this is my code to convert characters into its decimal form...it is working and the next step is to convert the decimal form to its binary form...how can i do that....????

#include<iostream>
#include<conio.h>
using namespace std;
void input();
void process();

int main()
{
 input();
 system("PAUSE");
}

void input()
{
string msg; 
cout<<"Enter message: ";
getline(cin, msg);
cout<<endl;
// convert character to binary
cout<<"CHAR"<<"\t"<<"\t"<<"DECIMAL"<<endl;
cout<<"----"<<"\t"<<"\t"<<"-------"<<endl;

for(int count=0;count<msg.size();count++)
{
        
        cout<<msg[count]<<"\t"<<"="<<"\t"<<static_cast<int>(msg[count])<<endl;
}

You should use
/**************************/
#include <conio.h>
. . .
while(!kbhit());
getch();
. . .
/*****************************/
to view the pressed key.

covert decimal to binary:

why don't use itoa(buf, number, 2);????

It' works like this:
int remainder = number%2
strcat(buf, remainder);
if aliquot > 0 continue doing this.

I hope you'll see this information helpful...
Write PM for more

Comments
you posted nonsense

>>I hope you'll see this information helpful...
Oh God how much more could you be wrong! To OP: forget the crap that he just posted, its nonsense.

>It's not a crap
Really? Let's take a look:

You should use
/**************************/
#include <conio.h>
. . .
while(!kbhit());
getch();
. . .
/*****************************/
to view the pressed key.

You realize that this totally defeats the purpose of not using system("pause") for portability reasons, right? conio.h isn't a standard header, so if you use it, you're basically locking yourself into a single compiler. Your suggestion in this case is crap.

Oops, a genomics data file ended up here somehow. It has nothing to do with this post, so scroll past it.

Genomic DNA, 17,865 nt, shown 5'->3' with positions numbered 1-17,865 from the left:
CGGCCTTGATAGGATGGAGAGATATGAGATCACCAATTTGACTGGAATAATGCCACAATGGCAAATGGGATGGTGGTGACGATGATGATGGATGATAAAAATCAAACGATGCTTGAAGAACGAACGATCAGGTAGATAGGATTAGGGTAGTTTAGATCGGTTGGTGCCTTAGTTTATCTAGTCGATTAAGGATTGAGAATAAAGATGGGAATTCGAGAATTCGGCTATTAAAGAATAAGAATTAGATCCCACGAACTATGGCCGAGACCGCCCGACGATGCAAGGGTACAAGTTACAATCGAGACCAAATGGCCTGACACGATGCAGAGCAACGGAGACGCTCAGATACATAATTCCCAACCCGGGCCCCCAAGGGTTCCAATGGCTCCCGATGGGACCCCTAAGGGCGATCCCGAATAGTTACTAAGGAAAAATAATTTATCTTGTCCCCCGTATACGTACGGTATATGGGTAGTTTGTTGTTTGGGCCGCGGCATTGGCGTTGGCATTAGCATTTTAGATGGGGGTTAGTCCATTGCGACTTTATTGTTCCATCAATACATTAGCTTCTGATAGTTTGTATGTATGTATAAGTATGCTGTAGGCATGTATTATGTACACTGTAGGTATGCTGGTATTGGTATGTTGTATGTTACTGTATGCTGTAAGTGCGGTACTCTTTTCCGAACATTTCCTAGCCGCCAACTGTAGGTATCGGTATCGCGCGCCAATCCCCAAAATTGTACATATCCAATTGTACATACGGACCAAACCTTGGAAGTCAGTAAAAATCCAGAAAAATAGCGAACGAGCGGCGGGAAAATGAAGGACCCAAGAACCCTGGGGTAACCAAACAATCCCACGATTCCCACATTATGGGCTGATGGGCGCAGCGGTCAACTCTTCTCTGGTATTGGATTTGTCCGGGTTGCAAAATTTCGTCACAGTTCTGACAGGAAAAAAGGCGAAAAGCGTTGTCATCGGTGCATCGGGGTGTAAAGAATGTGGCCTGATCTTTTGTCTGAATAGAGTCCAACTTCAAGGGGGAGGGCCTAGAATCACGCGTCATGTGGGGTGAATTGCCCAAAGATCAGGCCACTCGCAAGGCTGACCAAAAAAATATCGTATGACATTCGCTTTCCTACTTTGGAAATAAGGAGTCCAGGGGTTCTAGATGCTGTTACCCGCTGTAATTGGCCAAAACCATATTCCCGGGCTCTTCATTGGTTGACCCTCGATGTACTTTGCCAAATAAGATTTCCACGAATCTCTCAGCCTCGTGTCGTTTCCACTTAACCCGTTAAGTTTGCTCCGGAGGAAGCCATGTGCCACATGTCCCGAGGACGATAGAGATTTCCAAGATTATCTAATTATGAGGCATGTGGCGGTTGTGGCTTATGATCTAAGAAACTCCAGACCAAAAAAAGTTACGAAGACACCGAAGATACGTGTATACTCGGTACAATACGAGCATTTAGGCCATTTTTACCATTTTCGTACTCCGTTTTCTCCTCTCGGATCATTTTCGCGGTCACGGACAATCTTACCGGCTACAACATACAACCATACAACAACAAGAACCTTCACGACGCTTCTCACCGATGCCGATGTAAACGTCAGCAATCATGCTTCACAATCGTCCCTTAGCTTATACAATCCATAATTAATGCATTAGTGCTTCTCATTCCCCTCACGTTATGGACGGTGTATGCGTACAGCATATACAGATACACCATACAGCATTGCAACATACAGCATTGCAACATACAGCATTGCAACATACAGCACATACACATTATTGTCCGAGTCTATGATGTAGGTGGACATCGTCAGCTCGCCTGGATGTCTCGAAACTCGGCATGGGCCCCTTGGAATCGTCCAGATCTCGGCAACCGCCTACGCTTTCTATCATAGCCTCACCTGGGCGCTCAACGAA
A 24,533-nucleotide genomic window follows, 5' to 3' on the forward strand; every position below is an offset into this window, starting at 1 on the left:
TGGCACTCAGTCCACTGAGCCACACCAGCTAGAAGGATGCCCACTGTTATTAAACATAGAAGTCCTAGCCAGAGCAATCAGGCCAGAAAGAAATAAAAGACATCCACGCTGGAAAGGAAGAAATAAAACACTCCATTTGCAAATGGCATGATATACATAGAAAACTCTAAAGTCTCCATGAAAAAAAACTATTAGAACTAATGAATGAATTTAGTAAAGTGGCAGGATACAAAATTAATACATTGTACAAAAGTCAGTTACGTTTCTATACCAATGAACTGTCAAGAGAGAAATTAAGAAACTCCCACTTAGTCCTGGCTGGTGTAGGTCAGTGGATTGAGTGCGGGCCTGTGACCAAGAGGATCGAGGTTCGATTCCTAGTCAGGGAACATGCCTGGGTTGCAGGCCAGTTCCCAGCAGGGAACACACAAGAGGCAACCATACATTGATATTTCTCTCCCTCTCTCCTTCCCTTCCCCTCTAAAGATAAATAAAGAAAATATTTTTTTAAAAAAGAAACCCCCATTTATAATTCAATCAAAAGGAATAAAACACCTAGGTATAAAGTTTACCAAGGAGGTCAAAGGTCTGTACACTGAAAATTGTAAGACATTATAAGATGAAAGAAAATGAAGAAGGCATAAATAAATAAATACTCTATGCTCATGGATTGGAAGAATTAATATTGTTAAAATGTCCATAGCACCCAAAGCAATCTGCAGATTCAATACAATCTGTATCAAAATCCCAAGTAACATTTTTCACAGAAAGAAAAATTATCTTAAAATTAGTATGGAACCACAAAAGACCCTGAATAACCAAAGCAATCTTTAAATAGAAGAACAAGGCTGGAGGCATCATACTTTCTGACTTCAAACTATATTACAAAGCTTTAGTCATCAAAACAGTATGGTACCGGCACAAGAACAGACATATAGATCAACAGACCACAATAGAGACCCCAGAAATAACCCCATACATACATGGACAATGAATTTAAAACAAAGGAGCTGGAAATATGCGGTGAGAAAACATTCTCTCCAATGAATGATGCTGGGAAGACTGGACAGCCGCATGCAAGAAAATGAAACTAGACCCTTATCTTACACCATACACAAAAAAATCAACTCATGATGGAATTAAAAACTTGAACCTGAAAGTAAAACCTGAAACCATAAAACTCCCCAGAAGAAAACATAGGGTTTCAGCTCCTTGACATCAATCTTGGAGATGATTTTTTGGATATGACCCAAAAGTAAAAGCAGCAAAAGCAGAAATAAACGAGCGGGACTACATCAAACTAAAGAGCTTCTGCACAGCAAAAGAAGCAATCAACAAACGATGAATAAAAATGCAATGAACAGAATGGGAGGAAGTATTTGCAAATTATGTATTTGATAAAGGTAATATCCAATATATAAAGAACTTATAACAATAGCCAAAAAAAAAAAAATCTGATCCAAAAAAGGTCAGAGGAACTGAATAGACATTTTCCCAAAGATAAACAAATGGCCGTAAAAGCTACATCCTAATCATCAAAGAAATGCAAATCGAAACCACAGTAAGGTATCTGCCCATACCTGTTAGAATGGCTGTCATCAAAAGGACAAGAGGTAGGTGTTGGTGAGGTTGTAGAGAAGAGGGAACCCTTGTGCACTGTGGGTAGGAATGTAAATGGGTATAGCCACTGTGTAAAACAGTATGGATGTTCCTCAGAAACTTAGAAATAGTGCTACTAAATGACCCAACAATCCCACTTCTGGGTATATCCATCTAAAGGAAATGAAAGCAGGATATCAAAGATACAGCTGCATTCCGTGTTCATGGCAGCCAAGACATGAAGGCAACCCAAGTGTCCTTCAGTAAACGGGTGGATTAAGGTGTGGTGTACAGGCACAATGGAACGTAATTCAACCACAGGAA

covert decimal to binary:

why don't use itoa(buf, number, 2);????

Because itoa isn't a standard function and the OP's compiler might not support it? Because this is clearly a homework assignment and "cheating" with a simple non-manual solution isn't going to be acceptable? Your suggestion in this case is crap.

It' works like this:
int remainder = number%2
strcat(buf, remainder);
if aliquot > 0 continue doing this.

Not only is this completely nonsensical, it's broken in every conceivable way. This suggestion is very crap.

>and it's works!
Using kbhit to wait for a key probably works on your system and on your compiler. Beyond that, you're SOL because the conio library isn't standard and its behavior is implementation-dependent. Using itoa to convert a value to binary might work on your system and your compiler. Beyond that you're SOL because itoa isn't standard and its behavior is implementation-dependent. The rest of your code is guaranteed not to work.

Oh conio.h isn't a standart header, so you use

int key;
cin>>key;

????????????????

iostream.h might be better

Also conio.h is better then

system("PAUSE");

In the decimal to binary algorithm I wanted to describe another points.

To convert you need to devide a number for module and take the 1 or 0.
You do this before number is more than 2. I'll check some words cause of my bad English ))

>????????????????